As of the 2000 census, there were 39,515 people, 16,904 households, and 10,818 families residing in the city. The population density was 4,437.6 people per square mile (1,714.3/km²). There were 17,508 housing units at an average density of 1,966.2 per square mile (759.5/km²). The racial makeup of the city was 87.73% White, 1.34% African American, 0.80% Native American, 5.56% Asian, 0.26% Pacific Islander, 1.26% from other races, and 3.05% from two or more races. Hispanic or Latino of any race were 3.32% of the population.

2000 census

The median age in the city was 46.3 years. 18.6% of residents were under the age of 18; 7% were between the ages of 18 and 24; 22.5% were from 25 to 44; 32.8% were from 45 to 64; and 19.1% were 65 years of age or older. The gender makeup of the city was 47.3% male and 52.7% female.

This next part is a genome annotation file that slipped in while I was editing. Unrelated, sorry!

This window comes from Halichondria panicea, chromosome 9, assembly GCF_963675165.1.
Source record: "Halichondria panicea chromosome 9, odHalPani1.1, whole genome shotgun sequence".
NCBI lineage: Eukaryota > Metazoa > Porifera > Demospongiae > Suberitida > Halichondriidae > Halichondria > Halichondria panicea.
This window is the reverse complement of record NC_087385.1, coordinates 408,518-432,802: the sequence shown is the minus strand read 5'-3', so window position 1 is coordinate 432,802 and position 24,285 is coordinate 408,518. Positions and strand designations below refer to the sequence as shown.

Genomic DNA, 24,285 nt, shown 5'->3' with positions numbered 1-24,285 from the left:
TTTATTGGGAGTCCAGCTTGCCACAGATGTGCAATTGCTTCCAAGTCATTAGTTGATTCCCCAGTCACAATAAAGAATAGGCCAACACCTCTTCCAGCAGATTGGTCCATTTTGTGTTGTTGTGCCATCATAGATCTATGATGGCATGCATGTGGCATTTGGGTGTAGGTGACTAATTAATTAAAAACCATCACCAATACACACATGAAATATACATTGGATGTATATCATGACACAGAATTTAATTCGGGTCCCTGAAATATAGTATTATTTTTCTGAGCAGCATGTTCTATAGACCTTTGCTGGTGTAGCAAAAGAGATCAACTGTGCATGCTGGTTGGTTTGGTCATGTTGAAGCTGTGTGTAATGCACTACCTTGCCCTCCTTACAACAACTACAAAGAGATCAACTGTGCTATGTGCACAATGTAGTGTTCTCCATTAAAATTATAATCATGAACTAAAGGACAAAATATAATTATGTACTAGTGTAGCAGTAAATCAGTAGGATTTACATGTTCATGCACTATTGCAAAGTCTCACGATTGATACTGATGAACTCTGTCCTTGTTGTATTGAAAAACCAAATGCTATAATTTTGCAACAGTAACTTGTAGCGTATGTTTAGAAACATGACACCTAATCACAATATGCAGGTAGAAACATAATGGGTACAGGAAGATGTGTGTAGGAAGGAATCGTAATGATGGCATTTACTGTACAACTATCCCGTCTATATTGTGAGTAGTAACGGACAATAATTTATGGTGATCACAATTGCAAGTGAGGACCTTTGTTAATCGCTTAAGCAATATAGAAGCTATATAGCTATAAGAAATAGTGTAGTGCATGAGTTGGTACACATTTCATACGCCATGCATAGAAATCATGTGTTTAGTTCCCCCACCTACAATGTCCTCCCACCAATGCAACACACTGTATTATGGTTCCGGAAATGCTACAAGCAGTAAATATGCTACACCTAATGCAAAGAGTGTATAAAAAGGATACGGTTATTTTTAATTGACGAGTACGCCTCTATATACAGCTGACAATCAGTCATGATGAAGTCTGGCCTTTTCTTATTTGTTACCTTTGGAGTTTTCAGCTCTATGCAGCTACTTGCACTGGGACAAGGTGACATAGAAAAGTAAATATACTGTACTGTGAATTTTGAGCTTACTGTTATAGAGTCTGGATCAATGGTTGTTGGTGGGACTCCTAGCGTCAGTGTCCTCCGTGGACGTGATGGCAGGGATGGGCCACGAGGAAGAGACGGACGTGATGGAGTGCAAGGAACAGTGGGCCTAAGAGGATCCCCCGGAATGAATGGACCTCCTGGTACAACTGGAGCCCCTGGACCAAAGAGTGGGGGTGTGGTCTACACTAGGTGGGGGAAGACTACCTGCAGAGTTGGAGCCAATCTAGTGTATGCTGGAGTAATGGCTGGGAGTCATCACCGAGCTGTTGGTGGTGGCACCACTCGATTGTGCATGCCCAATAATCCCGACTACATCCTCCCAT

There were 17,381 households of which 25.0% had children under the age of 18 living with them, 49.0% were married couples living together, 9.1% had a female householder with no husband present, 3.7% had a male householder with no wife present, and 38.3% were non-families. 31.3% of all households were made up of individuals and 13% had someone living alone who was 65 years of age or older. The average household size was 2.26 and the average family size was 2.82.

As of the census[2] of 2010, there were 39,709 people, 17,381 households, and 10,722 families residing in the city. The population density was 4,461.7 inhabitants per square mile (1,722.7/km2). There were 18,378 housing units at an average density of 2,064.9 per square mile (797.3/km2). The racial makeup of the city was 83.4% White, 2.6% African American, 0.7% Native American, 7.1% Asian, 0.3% Pacific Islander, 1.8% from other races, and 4.1% from two or more races. Hispanic or Latino of any race were 5.3% of the population.